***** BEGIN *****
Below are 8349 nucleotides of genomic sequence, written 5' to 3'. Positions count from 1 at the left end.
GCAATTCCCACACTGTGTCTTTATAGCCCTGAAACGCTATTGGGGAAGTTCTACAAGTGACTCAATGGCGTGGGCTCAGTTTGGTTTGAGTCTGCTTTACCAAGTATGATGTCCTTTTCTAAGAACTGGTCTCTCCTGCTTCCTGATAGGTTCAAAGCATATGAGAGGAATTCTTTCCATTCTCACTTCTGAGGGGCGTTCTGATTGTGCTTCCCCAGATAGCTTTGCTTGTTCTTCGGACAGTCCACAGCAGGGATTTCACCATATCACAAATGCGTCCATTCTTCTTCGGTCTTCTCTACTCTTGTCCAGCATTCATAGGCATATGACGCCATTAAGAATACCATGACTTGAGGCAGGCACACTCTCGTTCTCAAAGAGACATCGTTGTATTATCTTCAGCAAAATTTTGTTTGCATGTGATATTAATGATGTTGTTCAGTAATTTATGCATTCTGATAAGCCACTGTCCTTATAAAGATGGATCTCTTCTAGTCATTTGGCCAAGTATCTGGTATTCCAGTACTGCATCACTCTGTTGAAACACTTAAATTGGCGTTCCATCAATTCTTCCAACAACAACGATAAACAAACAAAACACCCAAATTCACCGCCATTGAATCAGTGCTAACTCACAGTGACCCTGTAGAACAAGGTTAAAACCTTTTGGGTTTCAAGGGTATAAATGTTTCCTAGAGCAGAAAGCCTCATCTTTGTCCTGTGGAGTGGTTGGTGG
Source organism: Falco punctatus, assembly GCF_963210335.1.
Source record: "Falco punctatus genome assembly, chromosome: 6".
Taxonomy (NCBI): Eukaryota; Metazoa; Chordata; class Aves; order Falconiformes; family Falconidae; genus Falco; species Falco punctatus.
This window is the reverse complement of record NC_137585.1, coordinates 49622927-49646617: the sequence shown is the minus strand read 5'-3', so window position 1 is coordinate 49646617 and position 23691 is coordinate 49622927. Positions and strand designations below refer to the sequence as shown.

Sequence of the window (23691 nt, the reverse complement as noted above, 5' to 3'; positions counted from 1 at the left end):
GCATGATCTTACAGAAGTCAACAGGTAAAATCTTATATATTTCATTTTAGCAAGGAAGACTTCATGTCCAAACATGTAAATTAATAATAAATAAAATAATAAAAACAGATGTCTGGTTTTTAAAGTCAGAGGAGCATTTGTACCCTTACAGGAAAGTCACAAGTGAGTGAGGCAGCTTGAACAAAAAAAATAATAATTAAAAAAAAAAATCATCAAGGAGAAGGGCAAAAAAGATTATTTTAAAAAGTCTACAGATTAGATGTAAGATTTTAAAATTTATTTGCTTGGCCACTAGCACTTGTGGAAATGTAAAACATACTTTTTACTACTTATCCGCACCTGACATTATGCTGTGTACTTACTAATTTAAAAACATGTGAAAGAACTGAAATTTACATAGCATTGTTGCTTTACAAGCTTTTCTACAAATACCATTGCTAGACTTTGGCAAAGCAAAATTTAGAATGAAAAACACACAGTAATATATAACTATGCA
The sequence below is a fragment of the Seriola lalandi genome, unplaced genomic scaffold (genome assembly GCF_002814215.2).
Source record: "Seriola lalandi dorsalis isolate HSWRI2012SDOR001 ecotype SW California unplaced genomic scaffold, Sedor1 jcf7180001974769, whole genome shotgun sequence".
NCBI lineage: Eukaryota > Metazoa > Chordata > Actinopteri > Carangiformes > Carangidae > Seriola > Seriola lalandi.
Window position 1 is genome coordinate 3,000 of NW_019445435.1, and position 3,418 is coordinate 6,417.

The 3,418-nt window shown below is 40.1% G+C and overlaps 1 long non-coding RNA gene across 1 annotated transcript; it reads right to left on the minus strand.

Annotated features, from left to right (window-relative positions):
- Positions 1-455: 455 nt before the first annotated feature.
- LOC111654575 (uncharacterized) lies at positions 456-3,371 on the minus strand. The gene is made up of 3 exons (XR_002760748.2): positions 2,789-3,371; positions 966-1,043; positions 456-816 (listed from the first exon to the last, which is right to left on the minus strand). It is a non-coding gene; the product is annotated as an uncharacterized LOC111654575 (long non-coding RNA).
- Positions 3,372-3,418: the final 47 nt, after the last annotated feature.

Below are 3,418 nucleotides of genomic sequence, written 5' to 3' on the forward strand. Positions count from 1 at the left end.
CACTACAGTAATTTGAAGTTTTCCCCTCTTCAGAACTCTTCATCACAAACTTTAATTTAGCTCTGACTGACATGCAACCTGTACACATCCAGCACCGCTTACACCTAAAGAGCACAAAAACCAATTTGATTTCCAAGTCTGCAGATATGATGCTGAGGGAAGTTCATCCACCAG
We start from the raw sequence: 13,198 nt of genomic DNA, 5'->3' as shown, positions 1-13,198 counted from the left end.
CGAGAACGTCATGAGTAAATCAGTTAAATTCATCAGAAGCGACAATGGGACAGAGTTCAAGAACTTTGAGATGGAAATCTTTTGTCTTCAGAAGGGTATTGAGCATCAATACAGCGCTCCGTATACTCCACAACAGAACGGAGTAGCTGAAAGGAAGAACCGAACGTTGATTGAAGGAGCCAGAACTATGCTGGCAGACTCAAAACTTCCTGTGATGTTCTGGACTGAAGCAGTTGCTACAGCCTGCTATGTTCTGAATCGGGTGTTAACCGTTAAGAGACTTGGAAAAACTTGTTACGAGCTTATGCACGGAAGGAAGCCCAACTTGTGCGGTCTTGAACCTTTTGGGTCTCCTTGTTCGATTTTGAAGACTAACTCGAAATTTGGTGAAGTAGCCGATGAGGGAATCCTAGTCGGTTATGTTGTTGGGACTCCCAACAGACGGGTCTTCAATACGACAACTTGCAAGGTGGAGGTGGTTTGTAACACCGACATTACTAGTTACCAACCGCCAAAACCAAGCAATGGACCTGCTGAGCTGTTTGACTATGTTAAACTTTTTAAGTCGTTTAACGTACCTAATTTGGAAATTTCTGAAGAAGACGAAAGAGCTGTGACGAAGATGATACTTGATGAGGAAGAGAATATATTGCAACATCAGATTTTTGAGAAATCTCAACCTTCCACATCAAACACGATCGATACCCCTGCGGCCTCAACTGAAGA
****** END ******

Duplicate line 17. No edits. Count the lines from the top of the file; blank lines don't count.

- Positions 3,372-3,418: the final 47 nt, after the last annotated feature.